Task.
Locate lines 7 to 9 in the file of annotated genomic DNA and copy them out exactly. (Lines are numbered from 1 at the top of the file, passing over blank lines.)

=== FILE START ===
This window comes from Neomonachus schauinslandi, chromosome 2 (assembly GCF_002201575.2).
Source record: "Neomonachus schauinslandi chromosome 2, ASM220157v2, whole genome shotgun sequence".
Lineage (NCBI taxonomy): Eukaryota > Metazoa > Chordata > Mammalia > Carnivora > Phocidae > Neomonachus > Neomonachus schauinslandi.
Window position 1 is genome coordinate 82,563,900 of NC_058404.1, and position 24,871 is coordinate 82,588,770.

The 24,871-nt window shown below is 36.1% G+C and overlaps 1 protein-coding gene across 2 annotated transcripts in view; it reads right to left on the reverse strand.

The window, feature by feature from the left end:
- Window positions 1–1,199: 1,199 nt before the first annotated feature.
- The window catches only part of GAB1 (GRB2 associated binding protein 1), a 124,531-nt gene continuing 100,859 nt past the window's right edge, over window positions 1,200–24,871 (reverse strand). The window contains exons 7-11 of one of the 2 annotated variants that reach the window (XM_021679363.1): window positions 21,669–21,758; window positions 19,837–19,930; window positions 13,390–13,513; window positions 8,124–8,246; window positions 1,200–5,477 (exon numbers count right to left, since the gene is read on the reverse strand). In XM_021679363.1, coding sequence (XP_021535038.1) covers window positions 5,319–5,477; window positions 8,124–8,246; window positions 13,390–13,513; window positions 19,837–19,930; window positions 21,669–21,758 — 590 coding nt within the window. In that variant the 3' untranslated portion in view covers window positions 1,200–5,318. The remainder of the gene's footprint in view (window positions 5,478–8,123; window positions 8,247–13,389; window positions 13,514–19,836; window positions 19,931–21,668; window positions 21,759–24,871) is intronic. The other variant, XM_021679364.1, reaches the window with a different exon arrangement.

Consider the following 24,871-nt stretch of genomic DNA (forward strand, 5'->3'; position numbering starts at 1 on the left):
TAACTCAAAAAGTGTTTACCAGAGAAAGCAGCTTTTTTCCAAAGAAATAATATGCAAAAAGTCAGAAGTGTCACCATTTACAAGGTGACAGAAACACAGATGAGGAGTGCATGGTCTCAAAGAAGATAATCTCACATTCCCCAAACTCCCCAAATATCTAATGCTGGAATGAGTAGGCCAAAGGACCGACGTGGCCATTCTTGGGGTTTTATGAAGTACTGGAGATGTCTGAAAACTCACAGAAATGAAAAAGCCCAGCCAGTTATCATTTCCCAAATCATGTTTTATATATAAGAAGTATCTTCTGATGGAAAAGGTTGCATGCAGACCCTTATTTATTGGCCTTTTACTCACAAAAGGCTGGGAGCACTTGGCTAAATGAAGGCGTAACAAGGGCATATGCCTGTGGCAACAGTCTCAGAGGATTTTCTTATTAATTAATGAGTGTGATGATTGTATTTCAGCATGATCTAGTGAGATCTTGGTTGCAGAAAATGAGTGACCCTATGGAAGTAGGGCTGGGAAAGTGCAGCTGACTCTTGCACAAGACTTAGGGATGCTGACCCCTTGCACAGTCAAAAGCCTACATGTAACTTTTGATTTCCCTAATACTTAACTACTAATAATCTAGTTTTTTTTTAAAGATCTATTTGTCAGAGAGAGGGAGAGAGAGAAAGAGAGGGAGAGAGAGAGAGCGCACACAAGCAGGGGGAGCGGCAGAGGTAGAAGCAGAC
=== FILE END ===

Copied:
- Window positions 1–1,199: 1,199 nt before the first annotated feature.
- The window catches only part of GAB1 (GRB2 associated binding protein 1), a 124,531-nt gene continuing 100,859 nt past the window's right edge, over window positions 1,200–24,871 (reverse strand). The window contains exons 7-11 of one of the 2 annotated variants that reach the window (XM_021679363.1): window positions 21,669–21,758; window positions 19,837–19,930; window positions 13,390–13,513; window positions 8,124–8,246; window positions 1,200–5,477 (exon numbers count right to left, since the gene is read on the reverse strand). In XM_021679363.1, coding sequence (XP_021535038.1) covers window positions 5,319–5,477; window positions 8,124–8,246; window positions 13,390–13,513; window positions 19,837–19,930; window positions 21,669–21,758 — 590 coding nt within the window. In that variant the 3' untranslated portion in view covers window positions 1,200–5,318. The remainder of the gene's footprint in view (window positions 5,478–8,123; window positions 8,247–13,389; window positions 13,514–19,836; window positions 19,931–21,668; window positions 21,759–24,871) is intronic. The other variant, XM_021679364.1, reaches the window with a different exon arrangement.

Consider the following 24,871-nt stretch of genomic DNA (forward strand, 5'->3'; position numbering starts at 1 on the left):